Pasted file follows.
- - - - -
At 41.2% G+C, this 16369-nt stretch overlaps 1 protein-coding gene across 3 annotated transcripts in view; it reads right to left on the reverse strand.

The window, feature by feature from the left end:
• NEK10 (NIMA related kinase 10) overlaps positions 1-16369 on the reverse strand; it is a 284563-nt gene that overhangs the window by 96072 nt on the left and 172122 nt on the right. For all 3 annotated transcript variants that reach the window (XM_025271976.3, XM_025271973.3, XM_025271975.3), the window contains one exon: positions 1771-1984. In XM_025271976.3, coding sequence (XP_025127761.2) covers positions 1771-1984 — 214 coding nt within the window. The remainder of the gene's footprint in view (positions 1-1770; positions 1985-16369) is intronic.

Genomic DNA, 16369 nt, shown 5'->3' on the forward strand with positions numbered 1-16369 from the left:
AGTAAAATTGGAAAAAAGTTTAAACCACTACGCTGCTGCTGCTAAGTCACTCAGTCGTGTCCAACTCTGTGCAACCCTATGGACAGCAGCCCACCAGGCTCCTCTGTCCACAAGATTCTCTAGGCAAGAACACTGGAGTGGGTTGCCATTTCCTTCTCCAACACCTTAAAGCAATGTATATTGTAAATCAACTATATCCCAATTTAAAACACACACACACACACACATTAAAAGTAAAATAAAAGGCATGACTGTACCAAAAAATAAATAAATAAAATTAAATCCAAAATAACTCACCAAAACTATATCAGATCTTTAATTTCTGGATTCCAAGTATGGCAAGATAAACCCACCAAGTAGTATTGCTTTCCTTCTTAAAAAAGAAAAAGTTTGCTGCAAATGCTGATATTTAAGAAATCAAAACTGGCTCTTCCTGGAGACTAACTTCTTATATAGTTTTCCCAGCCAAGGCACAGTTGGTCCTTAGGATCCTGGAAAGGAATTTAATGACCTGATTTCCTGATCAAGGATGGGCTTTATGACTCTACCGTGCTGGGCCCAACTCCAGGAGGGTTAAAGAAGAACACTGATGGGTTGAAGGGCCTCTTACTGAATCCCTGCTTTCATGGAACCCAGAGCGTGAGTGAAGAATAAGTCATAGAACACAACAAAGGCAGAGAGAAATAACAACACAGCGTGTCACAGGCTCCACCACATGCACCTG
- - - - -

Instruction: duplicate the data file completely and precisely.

At 41.2% G+C, this 16369-nt stretch overlaps 1 protein-coding gene across 3 annotated transcripts in view; it reads right to left on the reverse strand.

The window, feature by feature from the left end:
• NEK10 (NIMA related kinase 10) overlaps positions 1-16369 on the reverse strand; it is a 284563-nt gene that overhangs the window by 96072 nt on the left and 172122 nt on the right. For all 3 annotated transcript variants that reach the window (XM_025271976.3, XM_025271973.3, XM_025271975.3), the window contains one exon: positions 1771-1984. In XM_025271976.3, coding sequence (XP_025127761.2) covers positions 1771-1984 — 214 coding nt within the window. The remainder of the gene's footprint in view (positions 1-1770; positions 1985-16369) is intronic.

Genomic DNA, 16369 nt, shown 5'->3' on the forward strand with positions numbered 1-16369 from the left:
AGTAAAATTGGAAAAAAGTTTAAACCACTACGCTGCTGCTGCTAAGTCACTCAGTCGTGTCCAACTCTGTGCAACCCTATGGACAGCAGCCCACCAGGCTCCTCTGTCCACAAGATTCTCTAGGCAAGAACACTGGAGTGGGTTGCCATTTCCTTCTCCAACACCTTAAAGCAATGTATATTGTAAATCAACTATATCCCAATTTAAAACACACACACACACACACATTAAAAGTAAAATAAAAGGCATGACTGTACCAAAAAATAAATAAATAAAATTAAATCCAAAATAACTCACCAAAACTATATCAGATCTTTAATTTCTGGATTCCAAGTATGGCAAGATAAACCCACCAAGTAGTATTGCTTTCCTTCTTAAAAAAGAAAAAGTTTGCTGCAAATGCTGATATTTAAGAAATCAAAACTGGCTCTTCCTGGAGACTAACTTCTTATATAGTTTTCCCAGCCAAGGCACAGTTGGTCCTTAGGATCCTGGAAAGGAATTTAATGACCTGATTTCCTGATCAAGGATGGGCTTTATGACTCTACCGTGCTGGGCCCAACTCCAGGAGGGTTAAAGAAGAACACTGATGGGTTGAAGGGCCTCTTACTGAATCCCTGCTTTCATGGAACCCAGAGCGTGAGTGAAGAATAAGTCATAGAACACAACAAAGGCAGAGAGAAATAACAACACAGCGTGTCACAGGCTCCACCACATGCACCTG